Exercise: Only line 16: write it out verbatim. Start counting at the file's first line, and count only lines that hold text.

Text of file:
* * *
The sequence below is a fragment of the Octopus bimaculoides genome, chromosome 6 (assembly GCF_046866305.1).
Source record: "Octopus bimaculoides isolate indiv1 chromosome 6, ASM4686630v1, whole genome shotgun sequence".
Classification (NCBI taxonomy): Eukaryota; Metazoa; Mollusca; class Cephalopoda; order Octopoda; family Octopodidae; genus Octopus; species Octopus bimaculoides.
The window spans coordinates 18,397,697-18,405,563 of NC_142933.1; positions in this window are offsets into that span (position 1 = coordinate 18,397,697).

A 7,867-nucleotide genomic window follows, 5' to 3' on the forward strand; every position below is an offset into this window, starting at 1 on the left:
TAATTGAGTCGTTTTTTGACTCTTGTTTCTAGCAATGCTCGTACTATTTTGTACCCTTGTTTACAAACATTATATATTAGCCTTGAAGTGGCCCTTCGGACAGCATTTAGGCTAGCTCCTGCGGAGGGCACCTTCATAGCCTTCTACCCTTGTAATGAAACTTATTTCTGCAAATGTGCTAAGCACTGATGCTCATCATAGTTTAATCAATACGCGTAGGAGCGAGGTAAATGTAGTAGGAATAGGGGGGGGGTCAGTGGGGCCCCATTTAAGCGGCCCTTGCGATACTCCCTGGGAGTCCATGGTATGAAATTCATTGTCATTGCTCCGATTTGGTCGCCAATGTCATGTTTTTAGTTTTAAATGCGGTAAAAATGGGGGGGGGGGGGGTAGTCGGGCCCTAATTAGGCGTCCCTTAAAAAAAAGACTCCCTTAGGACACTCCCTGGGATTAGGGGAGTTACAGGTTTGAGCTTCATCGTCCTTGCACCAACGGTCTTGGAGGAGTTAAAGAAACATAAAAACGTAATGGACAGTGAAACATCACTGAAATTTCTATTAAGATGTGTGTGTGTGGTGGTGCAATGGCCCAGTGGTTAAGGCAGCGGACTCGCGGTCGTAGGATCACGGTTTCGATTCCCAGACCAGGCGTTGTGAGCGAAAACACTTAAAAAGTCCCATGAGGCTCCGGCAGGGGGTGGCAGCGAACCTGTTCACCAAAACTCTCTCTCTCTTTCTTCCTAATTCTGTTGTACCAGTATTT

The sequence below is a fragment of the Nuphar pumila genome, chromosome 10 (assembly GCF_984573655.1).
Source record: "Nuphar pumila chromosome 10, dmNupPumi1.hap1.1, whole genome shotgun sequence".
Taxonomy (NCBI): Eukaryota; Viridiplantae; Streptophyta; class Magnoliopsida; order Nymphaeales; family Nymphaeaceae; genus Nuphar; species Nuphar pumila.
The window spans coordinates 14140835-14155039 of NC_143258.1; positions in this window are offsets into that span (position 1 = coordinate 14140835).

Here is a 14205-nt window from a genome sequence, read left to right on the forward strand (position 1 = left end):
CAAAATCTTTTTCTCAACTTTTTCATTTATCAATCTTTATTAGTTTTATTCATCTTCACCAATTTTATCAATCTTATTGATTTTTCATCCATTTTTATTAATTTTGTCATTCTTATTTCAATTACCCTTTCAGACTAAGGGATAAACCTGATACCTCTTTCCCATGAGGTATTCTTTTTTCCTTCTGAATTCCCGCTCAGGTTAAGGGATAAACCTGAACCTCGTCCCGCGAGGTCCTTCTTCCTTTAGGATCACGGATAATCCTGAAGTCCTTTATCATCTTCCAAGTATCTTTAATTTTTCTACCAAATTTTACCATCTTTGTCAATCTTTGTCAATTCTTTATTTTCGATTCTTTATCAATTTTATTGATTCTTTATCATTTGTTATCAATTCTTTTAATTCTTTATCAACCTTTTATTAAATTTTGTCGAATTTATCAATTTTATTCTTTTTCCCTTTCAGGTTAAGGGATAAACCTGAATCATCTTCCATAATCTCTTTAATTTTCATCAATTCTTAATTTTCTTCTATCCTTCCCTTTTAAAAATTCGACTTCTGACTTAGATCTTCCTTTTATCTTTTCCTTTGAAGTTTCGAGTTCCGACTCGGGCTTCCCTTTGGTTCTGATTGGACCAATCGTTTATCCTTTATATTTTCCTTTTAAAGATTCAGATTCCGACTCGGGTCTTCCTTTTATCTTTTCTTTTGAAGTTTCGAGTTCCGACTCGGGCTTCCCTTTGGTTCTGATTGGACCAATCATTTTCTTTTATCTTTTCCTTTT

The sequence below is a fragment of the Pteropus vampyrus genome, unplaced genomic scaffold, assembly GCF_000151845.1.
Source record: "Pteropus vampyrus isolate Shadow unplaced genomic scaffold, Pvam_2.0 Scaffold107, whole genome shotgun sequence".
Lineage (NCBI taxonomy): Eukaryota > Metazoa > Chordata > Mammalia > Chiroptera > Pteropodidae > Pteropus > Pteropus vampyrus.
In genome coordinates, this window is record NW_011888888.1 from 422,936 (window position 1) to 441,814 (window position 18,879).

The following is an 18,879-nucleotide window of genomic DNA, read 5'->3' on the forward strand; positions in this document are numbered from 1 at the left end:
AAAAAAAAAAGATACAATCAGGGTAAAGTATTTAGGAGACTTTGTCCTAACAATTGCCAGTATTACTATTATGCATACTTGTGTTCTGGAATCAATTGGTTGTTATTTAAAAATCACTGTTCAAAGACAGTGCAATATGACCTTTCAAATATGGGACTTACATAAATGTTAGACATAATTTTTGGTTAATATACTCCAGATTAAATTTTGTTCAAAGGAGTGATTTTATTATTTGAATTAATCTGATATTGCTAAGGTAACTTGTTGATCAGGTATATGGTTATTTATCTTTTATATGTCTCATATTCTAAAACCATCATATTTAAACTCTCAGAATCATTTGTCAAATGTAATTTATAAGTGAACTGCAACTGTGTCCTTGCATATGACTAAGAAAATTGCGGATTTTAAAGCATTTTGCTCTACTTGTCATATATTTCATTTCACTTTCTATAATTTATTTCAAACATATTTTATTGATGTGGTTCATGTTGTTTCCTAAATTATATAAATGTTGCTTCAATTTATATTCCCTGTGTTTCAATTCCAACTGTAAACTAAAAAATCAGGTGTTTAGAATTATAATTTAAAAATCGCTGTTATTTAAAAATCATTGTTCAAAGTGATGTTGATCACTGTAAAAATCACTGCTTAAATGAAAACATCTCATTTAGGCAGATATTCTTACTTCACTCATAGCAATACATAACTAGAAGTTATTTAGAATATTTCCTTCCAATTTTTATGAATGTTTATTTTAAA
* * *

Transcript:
In genome coordinates, this window is record NW_011888888.1 from 422,936 (window position 1) to 441,814 (window position 18,879).